Jill Zucker: We see some management teams reward managers uniformly on EPS [earnings-per-share] growth of the business or total shareholder return, and therefore whether you’re innovating or you’re maximizing the core, you are rewarded equally. It’s not about giving more money to one person or another but about what will grow the total shareholder return. This encourages managers to give up some capital for innovation if they believe that doing so will improve the company’s growth.

Sean Brown: Can you elaborate on how companies should pursue growth through adjacencies?

Kate Siegel: Finding growth outside your core business is challenging, so we looked at how growth outperformers approach adjacencies. Our sample was about 250 companies that had announced significant adjacency moves over the past 20 years. We found four types of rationales, or approaches, that underpinned these moves. The first was based on customer relationships and the knowledge of customers’ pain points. The second was capabilities, where companies could use their existing assets, people, or processes in new markets. Expansion into the value chain—going upstream or downstream to capture various synergies—was another rationale. The last one was finding opportunities for disruption and business model innovation. What’s interesting is that the more approaches they used, the higher the reward, and that included both outperformers and other companies.

Sean Brown: How do companies identify those adjacencies? Is it based on experience and team discussions, or do they use tools?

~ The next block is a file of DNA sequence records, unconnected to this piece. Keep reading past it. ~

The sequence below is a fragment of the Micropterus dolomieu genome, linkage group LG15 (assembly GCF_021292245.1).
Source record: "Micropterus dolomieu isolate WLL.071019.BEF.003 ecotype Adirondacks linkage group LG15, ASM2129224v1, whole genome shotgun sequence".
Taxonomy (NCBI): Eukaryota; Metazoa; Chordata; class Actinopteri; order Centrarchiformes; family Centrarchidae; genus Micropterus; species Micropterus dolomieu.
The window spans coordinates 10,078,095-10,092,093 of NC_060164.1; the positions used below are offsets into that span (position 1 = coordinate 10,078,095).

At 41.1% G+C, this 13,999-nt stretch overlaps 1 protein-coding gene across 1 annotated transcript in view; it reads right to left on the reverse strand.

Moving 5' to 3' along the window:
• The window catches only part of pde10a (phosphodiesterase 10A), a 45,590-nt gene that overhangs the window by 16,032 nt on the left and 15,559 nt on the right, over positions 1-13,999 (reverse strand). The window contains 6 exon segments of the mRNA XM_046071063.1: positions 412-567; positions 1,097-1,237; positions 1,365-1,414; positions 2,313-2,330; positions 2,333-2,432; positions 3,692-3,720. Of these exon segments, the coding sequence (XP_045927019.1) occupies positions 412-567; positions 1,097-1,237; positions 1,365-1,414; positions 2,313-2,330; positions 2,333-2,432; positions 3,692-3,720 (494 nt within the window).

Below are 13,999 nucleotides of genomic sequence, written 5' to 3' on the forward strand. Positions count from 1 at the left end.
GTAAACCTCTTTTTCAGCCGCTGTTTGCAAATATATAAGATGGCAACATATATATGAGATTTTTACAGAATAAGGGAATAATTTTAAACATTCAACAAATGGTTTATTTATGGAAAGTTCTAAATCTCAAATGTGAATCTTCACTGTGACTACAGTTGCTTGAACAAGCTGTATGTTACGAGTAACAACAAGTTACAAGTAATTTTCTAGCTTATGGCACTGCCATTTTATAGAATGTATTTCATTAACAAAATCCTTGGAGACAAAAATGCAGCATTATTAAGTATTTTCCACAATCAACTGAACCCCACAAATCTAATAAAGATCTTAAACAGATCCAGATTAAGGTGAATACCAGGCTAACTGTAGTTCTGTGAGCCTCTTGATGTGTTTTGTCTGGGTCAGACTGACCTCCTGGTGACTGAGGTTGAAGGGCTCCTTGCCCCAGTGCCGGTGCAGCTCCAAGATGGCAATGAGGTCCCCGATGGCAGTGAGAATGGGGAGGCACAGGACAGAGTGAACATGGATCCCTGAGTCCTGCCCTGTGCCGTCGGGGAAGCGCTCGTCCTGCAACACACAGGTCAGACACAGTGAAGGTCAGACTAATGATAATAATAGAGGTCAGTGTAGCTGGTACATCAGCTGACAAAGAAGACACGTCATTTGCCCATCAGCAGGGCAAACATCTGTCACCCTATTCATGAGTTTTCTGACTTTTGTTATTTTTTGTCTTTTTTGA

Kate Siegel: There is a variety of data you can scan on trends, technologies, changes in preferences. You can also consider similarities of your offerings to certain businesses and capabilities. For example, we recently helped a software company that was struggling with high competition find diversification opportunities. We used AI to scan unstructured online data to identify more than 500 growth ideas based on the value creation approaches . Another set of AI analyses helped prioritize the opportunities based on trends, news mentions, momentum, and patent intensity to give the management team a short list of ideas. The company then considered which were the best fit, what talent they would need, or whether the market was big enough. One of these ideas was one they hadn’t talked about before. AI is a powerful tool for challenging orthodoxies.

Sean Brown: One strategy we haven’t yet touched on is shrinking to grow. What does that mean?